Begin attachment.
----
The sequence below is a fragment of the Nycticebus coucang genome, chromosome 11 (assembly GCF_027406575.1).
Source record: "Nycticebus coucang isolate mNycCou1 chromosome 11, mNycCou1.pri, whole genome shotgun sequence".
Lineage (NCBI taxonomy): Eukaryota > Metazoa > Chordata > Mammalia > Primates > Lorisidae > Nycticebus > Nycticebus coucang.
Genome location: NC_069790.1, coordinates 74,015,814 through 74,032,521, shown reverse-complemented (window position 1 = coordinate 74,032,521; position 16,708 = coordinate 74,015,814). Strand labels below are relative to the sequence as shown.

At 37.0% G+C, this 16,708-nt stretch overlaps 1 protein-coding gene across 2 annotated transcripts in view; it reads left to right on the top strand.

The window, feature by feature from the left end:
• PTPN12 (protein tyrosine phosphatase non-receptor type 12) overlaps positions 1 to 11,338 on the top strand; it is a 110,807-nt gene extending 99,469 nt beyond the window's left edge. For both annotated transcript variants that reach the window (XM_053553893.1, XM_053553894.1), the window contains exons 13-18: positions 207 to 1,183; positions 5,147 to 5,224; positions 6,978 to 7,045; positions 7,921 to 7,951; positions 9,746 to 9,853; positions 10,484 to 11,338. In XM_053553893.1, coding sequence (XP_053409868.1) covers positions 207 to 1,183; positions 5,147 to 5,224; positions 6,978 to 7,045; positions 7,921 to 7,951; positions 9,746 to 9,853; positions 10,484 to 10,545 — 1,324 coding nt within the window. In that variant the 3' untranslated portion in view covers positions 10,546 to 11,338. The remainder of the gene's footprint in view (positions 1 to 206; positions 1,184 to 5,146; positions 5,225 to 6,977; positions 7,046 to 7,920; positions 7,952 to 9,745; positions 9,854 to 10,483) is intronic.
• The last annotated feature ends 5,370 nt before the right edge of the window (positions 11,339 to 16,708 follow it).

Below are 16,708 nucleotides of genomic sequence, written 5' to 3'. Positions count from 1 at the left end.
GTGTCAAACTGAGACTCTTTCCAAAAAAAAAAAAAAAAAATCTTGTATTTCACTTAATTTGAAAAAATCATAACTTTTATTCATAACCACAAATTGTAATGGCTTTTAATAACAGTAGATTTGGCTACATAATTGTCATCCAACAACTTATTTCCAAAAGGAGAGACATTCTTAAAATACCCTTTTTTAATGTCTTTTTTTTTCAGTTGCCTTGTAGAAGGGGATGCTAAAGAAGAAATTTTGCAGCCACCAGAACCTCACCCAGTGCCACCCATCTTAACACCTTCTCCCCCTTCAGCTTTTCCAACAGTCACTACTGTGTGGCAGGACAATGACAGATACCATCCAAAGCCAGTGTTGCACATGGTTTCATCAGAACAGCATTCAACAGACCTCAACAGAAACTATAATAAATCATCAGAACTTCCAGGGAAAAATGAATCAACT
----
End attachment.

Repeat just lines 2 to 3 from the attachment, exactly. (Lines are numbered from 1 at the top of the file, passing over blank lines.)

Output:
Source record: "Nycticebus coucang isolate mNycCou1 chromosome 11, mNycCou1.pri, whole genome shotgun sequence".
Lineage (NCBI taxonomy): Eukaryota > Metazoa > Chordata > Mammalia > Primates > Lorisidae > Nycticebus > Nycticebus coucang.